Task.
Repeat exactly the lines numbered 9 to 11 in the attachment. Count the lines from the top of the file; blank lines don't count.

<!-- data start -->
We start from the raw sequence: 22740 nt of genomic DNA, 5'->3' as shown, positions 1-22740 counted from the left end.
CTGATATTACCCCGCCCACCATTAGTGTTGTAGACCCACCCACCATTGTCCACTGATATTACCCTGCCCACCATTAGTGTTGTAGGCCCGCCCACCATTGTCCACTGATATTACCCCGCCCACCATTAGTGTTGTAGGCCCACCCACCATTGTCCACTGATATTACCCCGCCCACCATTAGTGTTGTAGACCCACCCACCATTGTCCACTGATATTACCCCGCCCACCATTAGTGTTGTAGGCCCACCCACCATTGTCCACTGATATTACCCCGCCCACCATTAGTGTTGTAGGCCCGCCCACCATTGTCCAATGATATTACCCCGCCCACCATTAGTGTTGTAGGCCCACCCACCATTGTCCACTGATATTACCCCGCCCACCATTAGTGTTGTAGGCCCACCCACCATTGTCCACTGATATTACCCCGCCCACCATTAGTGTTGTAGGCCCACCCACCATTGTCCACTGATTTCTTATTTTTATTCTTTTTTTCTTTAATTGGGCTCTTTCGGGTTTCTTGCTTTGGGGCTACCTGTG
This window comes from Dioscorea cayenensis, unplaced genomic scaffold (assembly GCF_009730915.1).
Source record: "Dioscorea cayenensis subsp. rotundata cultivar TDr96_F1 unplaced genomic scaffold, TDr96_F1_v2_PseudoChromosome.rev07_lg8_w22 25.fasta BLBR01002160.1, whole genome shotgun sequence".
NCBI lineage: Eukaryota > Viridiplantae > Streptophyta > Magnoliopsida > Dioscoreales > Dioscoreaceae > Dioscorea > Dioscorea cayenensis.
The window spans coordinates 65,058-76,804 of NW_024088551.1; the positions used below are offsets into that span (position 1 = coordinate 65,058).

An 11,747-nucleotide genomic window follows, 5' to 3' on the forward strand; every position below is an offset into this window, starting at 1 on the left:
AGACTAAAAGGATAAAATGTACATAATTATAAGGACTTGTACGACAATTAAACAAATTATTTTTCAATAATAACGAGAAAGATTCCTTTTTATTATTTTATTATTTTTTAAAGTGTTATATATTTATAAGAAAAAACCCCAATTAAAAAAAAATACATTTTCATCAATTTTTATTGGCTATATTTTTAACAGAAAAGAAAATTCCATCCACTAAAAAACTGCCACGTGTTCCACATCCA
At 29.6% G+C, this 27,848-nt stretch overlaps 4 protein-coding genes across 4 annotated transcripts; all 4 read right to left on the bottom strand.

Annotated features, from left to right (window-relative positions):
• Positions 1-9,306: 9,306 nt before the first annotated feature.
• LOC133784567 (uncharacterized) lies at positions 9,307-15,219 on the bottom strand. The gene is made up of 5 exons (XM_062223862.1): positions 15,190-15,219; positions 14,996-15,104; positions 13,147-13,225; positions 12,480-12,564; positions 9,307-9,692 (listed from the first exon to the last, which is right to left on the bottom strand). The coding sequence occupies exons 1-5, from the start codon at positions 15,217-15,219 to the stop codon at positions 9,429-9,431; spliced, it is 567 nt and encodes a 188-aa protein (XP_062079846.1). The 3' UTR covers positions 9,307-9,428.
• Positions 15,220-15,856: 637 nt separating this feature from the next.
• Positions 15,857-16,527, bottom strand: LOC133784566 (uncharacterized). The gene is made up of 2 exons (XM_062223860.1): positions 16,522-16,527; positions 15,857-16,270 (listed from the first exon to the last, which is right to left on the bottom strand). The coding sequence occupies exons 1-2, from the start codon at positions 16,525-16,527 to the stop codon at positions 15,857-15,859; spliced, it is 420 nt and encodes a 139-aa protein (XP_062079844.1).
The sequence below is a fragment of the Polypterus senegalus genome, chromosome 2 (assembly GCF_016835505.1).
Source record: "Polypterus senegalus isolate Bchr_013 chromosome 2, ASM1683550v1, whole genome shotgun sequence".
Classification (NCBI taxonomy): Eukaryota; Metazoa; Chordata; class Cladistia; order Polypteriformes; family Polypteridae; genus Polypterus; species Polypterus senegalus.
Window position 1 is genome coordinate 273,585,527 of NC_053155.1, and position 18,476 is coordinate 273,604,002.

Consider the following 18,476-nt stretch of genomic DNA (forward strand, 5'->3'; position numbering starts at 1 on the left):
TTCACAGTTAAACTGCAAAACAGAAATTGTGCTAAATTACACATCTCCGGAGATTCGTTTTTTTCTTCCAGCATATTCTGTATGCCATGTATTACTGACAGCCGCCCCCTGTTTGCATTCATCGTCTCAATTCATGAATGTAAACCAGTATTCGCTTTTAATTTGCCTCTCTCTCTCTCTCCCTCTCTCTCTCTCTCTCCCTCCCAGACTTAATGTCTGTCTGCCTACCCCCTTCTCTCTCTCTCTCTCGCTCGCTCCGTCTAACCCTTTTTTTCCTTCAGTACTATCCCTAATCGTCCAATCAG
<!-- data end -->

At 29.6% G+C, this 27,848-nt stretch overlaps 4 protein-coding genes across 4 annotated transcripts; all 4 read right to left on the bottom strand.

Annotated features, from left to right (window-relative positions):
• Positions 1-9,306: 9,306 nt before the first annotated feature.